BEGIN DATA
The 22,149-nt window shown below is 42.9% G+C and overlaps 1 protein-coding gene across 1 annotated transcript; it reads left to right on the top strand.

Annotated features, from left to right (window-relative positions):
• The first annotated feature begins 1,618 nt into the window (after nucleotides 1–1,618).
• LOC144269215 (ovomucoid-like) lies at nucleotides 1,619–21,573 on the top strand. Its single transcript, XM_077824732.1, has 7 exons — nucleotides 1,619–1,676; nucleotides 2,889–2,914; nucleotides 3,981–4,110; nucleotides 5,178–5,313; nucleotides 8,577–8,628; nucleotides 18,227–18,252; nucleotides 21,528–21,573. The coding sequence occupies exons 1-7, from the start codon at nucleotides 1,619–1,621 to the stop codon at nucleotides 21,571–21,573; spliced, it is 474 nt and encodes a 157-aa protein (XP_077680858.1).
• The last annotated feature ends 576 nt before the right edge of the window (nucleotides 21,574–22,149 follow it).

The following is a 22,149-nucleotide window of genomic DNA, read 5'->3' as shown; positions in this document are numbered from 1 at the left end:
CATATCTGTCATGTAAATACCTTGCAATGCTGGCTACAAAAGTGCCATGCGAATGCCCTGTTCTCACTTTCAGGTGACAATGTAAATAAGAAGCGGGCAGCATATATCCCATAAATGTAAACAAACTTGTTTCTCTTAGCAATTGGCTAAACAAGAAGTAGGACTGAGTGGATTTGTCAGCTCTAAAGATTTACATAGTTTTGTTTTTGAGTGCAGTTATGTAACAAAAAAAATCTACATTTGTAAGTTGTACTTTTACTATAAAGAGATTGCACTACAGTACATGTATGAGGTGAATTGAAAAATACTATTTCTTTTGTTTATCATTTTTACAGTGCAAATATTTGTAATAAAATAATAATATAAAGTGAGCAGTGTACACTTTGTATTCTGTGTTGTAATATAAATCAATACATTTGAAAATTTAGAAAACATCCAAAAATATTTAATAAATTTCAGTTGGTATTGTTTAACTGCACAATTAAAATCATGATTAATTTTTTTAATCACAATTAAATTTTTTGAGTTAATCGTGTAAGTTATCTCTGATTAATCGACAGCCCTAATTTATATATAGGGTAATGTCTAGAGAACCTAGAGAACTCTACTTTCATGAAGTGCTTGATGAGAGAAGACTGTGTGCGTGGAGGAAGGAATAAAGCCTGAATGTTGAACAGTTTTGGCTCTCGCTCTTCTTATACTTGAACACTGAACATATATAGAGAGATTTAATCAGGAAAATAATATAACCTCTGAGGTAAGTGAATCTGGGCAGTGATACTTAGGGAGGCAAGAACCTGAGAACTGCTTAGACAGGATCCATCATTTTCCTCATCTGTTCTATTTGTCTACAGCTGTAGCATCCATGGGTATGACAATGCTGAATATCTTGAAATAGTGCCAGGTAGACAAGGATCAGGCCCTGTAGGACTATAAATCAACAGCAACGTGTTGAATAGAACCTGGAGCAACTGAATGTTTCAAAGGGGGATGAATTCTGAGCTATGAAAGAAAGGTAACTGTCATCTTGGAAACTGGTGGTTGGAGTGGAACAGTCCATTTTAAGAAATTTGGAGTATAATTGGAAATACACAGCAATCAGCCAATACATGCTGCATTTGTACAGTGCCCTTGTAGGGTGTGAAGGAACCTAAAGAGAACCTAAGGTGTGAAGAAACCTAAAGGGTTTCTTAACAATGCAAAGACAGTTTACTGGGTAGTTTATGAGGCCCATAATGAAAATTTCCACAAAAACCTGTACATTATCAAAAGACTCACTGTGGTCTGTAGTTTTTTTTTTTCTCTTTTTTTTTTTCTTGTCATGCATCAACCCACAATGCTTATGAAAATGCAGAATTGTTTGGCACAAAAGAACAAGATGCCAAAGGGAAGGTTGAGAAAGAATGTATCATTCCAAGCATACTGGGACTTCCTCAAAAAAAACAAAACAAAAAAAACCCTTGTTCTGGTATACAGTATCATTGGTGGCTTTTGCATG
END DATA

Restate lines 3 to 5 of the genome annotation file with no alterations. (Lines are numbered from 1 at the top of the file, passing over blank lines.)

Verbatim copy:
• The first annotated feature begins 1,618 nt into the window (after nucleotides 1–1,618).
• LOC144269215 (ovomucoid-like) lies at nucleotides 1,619–21,573 on the top strand. Its single transcript, XM_077824732.1, has 7 exons — nucleotides 1,619–1,676; nucleotides 2,889–2,914; nucleotides 3,981–4,110; nucleotides 5,178–5,313; nucleotides 8,577–8,628; nucleotides 18,227–18,252; nucleotides 21,528–21,573. The coding sequence occupies exons 1-7, from the start codon at nucleotides 1,619–1,621 to the stop codon at nucleotides 21,571–21,573; spliced, it is 474 nt and encodes a 157-aa protein (XP_077680858.1).
• The last annotated feature ends 576 nt before the right edge of the window (nucleotides 21,574–22,149 follow it).